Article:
We can think of disappointment as the cousin of courage. To be courageous, we have to put aside fear and move forward. If you are an innovative thinker and willing to put your ideas out there, you will for sure encounter disappointment.

Lunchtime ideas/complaints are not a way of putting it out there. To complain about the management with your coworkers, brining even more apathy and possibly resentment into the workplace, is a way to hide, fail to engage, and produces nothing.

The last time I went to Washington, DC, while waiting in the senator’s office a fellow advocate and two-time Paralympian, openly shared my thoughts; moments before entering the meeting, to clear our heads and be as sharp as possible, we framed the situation as if it were an opportunity to compete against a far superior opponent. We understood we were probably out of our league, but how else are we going to sharpen our skills? It was ok with us that we most likely would get pummeled.  We figured, we made it to DC, to this office, prepared—bring it.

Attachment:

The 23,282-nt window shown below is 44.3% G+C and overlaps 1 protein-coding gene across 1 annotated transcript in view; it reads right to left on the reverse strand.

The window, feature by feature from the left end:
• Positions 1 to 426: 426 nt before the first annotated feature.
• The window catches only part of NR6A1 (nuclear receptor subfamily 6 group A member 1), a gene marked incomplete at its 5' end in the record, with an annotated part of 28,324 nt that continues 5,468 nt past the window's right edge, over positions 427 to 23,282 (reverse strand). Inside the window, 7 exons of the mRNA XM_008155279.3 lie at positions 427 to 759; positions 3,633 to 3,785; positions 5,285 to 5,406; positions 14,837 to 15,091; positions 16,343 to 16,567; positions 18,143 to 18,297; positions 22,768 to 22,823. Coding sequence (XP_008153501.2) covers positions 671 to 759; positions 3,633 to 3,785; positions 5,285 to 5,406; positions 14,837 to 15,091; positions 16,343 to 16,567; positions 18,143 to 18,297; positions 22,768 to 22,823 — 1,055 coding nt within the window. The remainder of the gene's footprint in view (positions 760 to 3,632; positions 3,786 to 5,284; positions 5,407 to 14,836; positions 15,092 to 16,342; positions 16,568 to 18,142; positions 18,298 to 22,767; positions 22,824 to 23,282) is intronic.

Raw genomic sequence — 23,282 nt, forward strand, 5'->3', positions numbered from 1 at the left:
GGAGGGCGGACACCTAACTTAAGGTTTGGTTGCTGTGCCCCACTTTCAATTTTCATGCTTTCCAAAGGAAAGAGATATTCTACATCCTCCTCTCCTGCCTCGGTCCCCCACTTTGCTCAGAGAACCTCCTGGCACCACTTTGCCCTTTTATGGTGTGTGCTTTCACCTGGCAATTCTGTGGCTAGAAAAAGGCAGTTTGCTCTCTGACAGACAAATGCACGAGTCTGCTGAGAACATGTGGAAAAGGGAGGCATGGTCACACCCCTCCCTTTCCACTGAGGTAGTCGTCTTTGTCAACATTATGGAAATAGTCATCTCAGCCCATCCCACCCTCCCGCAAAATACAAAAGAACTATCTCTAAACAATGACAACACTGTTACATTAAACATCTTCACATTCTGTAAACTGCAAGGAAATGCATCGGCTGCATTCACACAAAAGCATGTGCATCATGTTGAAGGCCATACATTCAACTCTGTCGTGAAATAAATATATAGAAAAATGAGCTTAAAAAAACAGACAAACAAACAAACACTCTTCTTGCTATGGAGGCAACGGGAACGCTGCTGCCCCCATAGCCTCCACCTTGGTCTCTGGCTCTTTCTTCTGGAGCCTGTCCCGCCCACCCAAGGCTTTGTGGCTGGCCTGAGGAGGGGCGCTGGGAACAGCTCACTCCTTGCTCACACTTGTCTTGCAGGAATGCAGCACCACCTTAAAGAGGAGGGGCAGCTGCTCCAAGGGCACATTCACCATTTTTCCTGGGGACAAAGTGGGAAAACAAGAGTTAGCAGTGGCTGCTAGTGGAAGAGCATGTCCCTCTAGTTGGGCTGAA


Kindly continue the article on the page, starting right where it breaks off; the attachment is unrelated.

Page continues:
Disappointment and expectation go together. The higher your expectations, the more likely you will be disappointed if you don’t see the results for which you’d hoped.

The beauty of disappointment may be that, with our heightened emotions, we have the opportunity to focus on what failed. The causes of failure are as important as the reasons for success.

We have a choice (we always have a choice), we can let disappointments linger about, negatively affecting our feelings of self worth, destroying our ambition, or sharpen our focus to investigate the failure. That is how we learn and grow.

Remember, successful people fail far more than unsuccessful people.